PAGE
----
In 2006, after a failed management buy-out and a string of profit warnings, UK banking software vendor Misys appointed IBM veteran and former Siebel chief Mike Lawrie as its CEO. Soon after, Lawrie laid out a five-year turnaround plan that has so far has seen the company sell off its healthcare software division and renew its focus on the financial services sector.
One component of Lawrie’s turnaround plan was to renovate the company’s software estate. That bore fruit in 2009 with the launch of BankFusion, a service-oriented development platform for banking applications.
The latest versions of Misys’s own products have been built using BankFusion, but the company also touts it as a development platform for third-party software vendors, and as an integration platform that can be used to modernise legacy applications from other suppliers.
According to Erin Smith, Misys’s recently appointed general manager for Africa, the BankFusion platform is helping the company to capitalise on the continent’s fast-growing and uniquely innovative banking market.
“Technology adoption is huge in Africa right now,” says Smith, who joined Misys from BT on the condition that she could work in the continent. “There’s real innovation around mobile payments – the vision that we’ve all had of using our mobile phones as our wallets is a reality in Africa. And bank branches are going away, because there are systems that allow local shopkeepers to provide banking services.”
Traditional banking systems can’t keep pace with this change, she says. “With a standard core banking application, if you wanted to set up a link to a local shop like that, you would have go through the requirements phase, then
an integration process, then you’d have to test it, and you’d have to change 15 legacy platforms.”
“African banks can see the evolution that is going on in front of them,” Smith says, “and they know that they cannot get new services to market that fast.”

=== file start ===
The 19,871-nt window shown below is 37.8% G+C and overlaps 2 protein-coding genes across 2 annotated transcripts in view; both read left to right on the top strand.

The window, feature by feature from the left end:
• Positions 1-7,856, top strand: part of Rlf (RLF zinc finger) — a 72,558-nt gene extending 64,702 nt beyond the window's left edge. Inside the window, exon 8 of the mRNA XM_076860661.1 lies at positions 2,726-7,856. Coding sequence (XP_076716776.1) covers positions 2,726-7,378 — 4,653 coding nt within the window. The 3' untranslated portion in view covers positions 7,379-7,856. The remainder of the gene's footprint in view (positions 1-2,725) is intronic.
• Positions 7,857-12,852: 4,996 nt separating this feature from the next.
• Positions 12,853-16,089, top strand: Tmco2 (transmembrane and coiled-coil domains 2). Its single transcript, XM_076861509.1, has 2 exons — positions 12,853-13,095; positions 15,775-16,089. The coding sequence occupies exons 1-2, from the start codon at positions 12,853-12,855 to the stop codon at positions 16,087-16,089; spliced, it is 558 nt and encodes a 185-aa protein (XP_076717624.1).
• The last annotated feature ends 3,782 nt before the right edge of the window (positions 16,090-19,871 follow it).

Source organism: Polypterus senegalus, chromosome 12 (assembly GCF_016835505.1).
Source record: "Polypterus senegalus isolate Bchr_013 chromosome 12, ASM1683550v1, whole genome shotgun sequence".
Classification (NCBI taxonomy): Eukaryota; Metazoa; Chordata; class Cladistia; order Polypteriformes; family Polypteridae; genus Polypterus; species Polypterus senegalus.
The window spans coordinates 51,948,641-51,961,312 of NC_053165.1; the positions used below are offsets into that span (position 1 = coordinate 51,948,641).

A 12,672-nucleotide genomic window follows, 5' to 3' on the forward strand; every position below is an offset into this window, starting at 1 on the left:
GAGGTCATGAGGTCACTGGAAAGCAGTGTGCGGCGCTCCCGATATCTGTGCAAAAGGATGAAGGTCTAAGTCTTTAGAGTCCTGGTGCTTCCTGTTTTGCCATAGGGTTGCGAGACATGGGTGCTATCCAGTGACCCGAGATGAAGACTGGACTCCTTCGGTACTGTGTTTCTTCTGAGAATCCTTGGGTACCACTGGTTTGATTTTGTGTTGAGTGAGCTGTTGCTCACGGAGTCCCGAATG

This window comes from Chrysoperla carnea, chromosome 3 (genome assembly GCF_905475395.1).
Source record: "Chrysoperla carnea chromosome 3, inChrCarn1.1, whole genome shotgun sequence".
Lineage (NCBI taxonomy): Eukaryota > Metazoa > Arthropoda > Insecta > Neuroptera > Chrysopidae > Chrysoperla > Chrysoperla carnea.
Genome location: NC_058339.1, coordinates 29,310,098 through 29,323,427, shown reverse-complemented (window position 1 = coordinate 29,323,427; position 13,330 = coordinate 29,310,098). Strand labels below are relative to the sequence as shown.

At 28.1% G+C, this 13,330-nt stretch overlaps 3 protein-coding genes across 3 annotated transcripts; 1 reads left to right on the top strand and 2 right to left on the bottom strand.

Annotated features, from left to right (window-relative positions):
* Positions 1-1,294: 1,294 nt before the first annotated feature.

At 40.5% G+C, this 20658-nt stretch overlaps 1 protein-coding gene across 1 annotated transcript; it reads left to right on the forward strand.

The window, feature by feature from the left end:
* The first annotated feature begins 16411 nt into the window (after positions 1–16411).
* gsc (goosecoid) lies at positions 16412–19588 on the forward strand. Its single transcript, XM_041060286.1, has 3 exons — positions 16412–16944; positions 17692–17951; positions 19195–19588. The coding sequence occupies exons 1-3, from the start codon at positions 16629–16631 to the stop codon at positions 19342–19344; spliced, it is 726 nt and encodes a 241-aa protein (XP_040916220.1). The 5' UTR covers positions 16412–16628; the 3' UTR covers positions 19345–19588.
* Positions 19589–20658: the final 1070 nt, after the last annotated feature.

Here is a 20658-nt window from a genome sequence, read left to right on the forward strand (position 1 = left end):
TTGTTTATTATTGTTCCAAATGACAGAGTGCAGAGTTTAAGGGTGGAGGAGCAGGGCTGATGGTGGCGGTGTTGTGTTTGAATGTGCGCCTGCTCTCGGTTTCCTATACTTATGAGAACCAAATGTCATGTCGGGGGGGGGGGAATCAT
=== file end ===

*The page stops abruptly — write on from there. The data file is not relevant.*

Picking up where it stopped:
Her claim is that BankFusion accelerates the speed with which customers can bring new services to market. It does this by making the core processes that underpin banking operations openly accessible through application programming interfaces (APIs). “If you want to launch a new product, the environment we’ve created in BankFusion allows you just to set the interest rate and the schedule of repayments – you don’t have to go into the code, and you don’t have to go into a cycle of testing,” she says.
Smith’s hope is that BankFusion will not only help African banks themselves be more flexible, but will also allow local independent software developers to build extensions and customisations to the BankFusion platform that they can sell on, and there are some examples of this happening already.
“This means the banks don’t have to rely on us back in London,” she says. “Local developers can build stuff for them, and that can actually help the community by creating jobs in the area.”
Smith says that Misys has had some success in convincing the African banks of this vision. “Our biggest pipeline for the BankFusion Universal Banking application is in Africa,” she says, “and we’ve signed some major contracts [there] recently.”
The African market represents a small but growing slice of Misys’s annual revenues. Last year, it decided to pursue the market more intently, splitting the African division off from its Middle East unit. “We’re very purposeful in Africa,” says Smith.
It is easy to see why – in the six months ending December 2010, Misys’s overall revenues were perfectly flat at £161 million, and core banking sales actually fell by 3%. The company’s turnaround is still a work in progress, it seems, and Africa is a growth opportunity it can ill afford to miss.